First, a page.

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Ice Box Calculations. By: Clifford Beaton. Introduction. An ice box is a table that is used for equilibrium calculations when we are given starting concentrations for chemicals.

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ice box calculations

Ice Box Calculations

By: Clifford Beaton

  • An ice box is a table that is used for equilibrium calculations when we are given starting concentrations for chemicals.
  • The starting concentrations have to be changed to equilibrium concentrations before they can be used in an equilibrium expression.
  • The I stands for initial, the C for change and the E for equilibrium.
  • An ice box looks like this:
example 1
Example 1
  • A 10.0L bulb is filled with 4.0 mol of NO(g), 2.0 mol of O2(g). The gases then reached equilibrium according to the equation 2NO(g) + O2(g) ↔ 2NO2(g). At Equilibrium, the bulb only contained 2.8 mol of NO(g). Calculate the Keq for this reaction.
  • Since we aren’t given all of the equilibrium concentrations, we need to use an ice box. First we calculate the initial concentrations and fill them into the ice box. Since we weren’t given a concentration for the product, we assume it starts at 0M. Then with the one given equilibrium concentration, we find the change in concentrations. The concentrations change according to the mol ratio in the balanced equation, so O2 will change half as much as NO. Generally, reactants are used up and products are produced so the reactants will have negative changes and the products will have positive ones.
  • Then we calculate the Keq. Keq = (0.12)2/(0.28)2(0.14) = 1.3
  • Since the Keq is greater than one, the products are favoured. If it was less than one the reactants would be favoured.
example 2
Example 2
  • You can also use variables to represent the change in concentrations in an ice box.
  • You know you need to use variables if the starting concentrations are given but no equilibrium concentrations are given.
  • For the following reaction, find all equilibrium concentrations if you started off with 0.5M of H2 and 0.5M of I2 0.5M and Keq = 32. H2(g) + I2(g) ↔ 2HI(g)
  • You start by setting up your equilibrium expression. 32 = (2x)2/(0.5-x)2
  • Solve for x and you get x = 0.37. Then you go back to the equilibrium concentrations and plug in x to get 0.13M for H2 and I2 and 0.74M for HI.
example 3
Example 3
  • Sometimes when using variables, it doesn’t work out so that you can take the square root of every term in the equilibrium expression. For these questions you would need to use the quadratic formula: x = -b ± √(b2-4ac)


  • Find all equilibrium concentrations for the following reaction if you begin with 0.2M of PCl5 and the equilibrium constant is 1.3. PCl5(g) ↔ PCl3(g) + Cl2(g)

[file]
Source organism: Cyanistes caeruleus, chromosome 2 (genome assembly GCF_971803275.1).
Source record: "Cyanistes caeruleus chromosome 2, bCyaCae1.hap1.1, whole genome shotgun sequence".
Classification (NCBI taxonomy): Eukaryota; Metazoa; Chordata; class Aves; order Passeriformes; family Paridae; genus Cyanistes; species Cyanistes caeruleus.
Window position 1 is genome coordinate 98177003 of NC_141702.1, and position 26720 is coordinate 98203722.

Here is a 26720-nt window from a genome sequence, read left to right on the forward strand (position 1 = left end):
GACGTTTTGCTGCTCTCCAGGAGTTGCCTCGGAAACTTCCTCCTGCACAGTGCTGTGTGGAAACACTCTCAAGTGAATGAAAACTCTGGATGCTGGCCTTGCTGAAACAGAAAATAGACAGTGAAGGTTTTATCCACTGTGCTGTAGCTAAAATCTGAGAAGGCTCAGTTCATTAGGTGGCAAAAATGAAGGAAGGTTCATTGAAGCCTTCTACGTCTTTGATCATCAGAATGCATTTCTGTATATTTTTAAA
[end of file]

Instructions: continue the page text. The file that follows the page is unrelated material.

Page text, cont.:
• Again you set up you equilibrium expression. 1.3 = (x)2/(0.2-x)
  • This equilibrium expression is a quadratic so you need the quadratic formula to solve for x. Once you solve, you get x = -1.48 and x = 0.176. x = -1.48 gives you negative concentrations so you need to discard it which leaves x = 0.176 as your answer. Plug it back into the equilibrium concentrations and you get 0.024M for PCl5 and 0.176M for PCl3 and Cl2.
ice boxes for acids and bases
Ice Boxes for Acids and Bases
  • Ice boxes are often needed for finding the ionization constants for acids or bases.
  • You can use ice boxes to calculate the pH or ionization percentage of an acid.
  • Example: An unknown acid HX has a concentration of 10M and its Ka = 0.25. Find its pH.
  • For this example, you would need the quadratic formula to solve for x but in some cases you can disregard the –x in the ice box.
  • The rule is: if the molarity of the acid divided by the Ka is greater than 1000, you can drop the –x because it does not make a significant difference in the calculation. If the number is less than 1000, you need to keep the –x and use the quadratic equation to solve for x.
  • Ice boxes are used often for equilibrium calculations and ionization constants for acids and bases.
  • You know you need an ice box when:

1) You are given starting concentrations instead of equilibrium calculations.

2) You are dealing with ionization constants for weak acids or bases (Ka or Kb)

  • The ICE in ice box stands for Initial, Change, Equilibrium.
  • Only equilibrium concentrations are used in an equilibrium expression.
  • Always make sure the chemical equation is balanced before you find the changes in concentrations because they are related to the mol ratio.
the end
  • Information provided by Mr. Therrien’s Chemistry 12 booklet.

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